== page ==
September 2012 Archives

Baseball, Japan's real national pastime

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Ever since I was stationed in Japan at the end of the Korean War, I have been fascinated by the fact that at that time on practically every corner and sandlot, I saw kids playing Baseball.  Understand, during that period, there was no question; Baseball was America's Sports Pastime. Football was in its infancy.


Many years after the Korean War, I had to go back to Japan on business. I became associated with a man named Tsubohiko Kuboki. It's easier if we just call him by the nickname "Tee". Not only because he loves golf, but more evidently his first name is difficult to pronounce.


Over the years we have become fast friends and he is like a little brother to me. On my numerous trips I would talk about Baseball and reminisce how in my service days as Sports Director of Armed Forces Radio (there was no TV at that time), I would not only Broadcast from their Major League Stadiums, but on off-days would go to games as a fan.


It's the same game, but yet the physical differences are plenty. For example, the Broadcast Booths are at ground level.  Every stadium, unlike ours, does not have grass infields. They have skinned infields, reminiscent of our sandlots. Their outfield walls in all the parks are exactly the same dimension... equal down left, right and center.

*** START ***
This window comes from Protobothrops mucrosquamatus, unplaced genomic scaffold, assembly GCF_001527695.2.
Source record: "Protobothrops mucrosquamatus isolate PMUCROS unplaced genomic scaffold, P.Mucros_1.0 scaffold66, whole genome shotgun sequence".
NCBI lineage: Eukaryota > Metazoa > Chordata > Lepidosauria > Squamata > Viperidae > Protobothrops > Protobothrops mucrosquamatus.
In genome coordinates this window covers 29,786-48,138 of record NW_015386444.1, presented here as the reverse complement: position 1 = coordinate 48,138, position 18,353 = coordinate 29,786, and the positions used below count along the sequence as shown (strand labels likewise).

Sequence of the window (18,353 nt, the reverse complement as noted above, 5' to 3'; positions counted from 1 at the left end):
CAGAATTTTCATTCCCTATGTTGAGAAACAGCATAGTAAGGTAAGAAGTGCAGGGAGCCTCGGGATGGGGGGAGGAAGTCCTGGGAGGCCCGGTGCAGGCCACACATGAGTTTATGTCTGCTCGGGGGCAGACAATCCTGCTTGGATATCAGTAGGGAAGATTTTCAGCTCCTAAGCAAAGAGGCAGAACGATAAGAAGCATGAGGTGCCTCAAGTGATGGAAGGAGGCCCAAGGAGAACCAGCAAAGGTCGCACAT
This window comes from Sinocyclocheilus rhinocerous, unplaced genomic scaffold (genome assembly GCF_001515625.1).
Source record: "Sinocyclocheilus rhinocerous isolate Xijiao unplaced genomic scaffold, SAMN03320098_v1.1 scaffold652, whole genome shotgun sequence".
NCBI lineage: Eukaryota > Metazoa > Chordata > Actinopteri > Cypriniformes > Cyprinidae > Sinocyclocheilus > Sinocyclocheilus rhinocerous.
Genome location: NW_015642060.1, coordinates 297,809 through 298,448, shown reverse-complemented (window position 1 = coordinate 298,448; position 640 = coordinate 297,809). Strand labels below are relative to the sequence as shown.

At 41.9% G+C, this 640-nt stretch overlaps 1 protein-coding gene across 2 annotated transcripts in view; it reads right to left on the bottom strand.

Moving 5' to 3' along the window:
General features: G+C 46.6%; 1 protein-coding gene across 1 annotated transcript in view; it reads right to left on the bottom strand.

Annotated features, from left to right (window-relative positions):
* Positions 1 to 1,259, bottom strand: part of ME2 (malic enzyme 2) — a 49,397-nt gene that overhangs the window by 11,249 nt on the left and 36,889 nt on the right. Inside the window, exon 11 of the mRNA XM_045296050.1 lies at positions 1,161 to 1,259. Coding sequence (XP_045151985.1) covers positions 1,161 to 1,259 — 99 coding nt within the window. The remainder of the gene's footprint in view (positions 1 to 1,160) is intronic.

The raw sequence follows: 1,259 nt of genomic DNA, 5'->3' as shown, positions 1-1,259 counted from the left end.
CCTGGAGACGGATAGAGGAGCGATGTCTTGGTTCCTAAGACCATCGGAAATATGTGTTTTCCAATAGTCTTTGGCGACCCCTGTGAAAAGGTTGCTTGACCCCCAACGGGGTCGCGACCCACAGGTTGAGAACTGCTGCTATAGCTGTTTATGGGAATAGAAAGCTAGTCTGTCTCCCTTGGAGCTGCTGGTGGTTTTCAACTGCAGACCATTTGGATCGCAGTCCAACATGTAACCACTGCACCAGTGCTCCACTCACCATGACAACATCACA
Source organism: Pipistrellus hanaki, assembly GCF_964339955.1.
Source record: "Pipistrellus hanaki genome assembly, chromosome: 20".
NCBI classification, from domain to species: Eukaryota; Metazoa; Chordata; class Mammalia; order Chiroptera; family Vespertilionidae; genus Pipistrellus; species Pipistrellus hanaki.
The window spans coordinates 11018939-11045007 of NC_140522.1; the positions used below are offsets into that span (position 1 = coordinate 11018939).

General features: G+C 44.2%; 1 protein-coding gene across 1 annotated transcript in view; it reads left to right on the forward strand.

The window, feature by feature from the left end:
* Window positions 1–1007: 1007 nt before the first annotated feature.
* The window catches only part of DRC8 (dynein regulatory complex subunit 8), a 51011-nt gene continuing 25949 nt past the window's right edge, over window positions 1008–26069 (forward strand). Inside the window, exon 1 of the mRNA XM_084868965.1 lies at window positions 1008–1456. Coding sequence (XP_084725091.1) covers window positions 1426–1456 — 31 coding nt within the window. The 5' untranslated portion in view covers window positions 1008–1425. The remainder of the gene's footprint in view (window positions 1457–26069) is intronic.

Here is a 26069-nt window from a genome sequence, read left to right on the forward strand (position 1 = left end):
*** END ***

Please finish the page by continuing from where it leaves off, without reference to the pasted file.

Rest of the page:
Also, the fans, unlike ours, are never rowdy.  In fact, they are organized and sit on different sides of the field.  Not unlike the way we sit at Football games. They have cheerleaders who lead cheers only when their team is at bat.  At all times they are polite... even bowing to the umpire when they strike out.


For a long time, they were considered a minor league in talent to our majors. Many American Ballplayers either at the end of their careers, or minor leaguers would go there for an opportunity to play. The money was good and if they had remaining star value, they could earn good paydays. If you have not seen the movie "Mr. Baseball" with Tom Selleck, you should. It captures the feel, the reverence and the tradition of Japanese Baseball.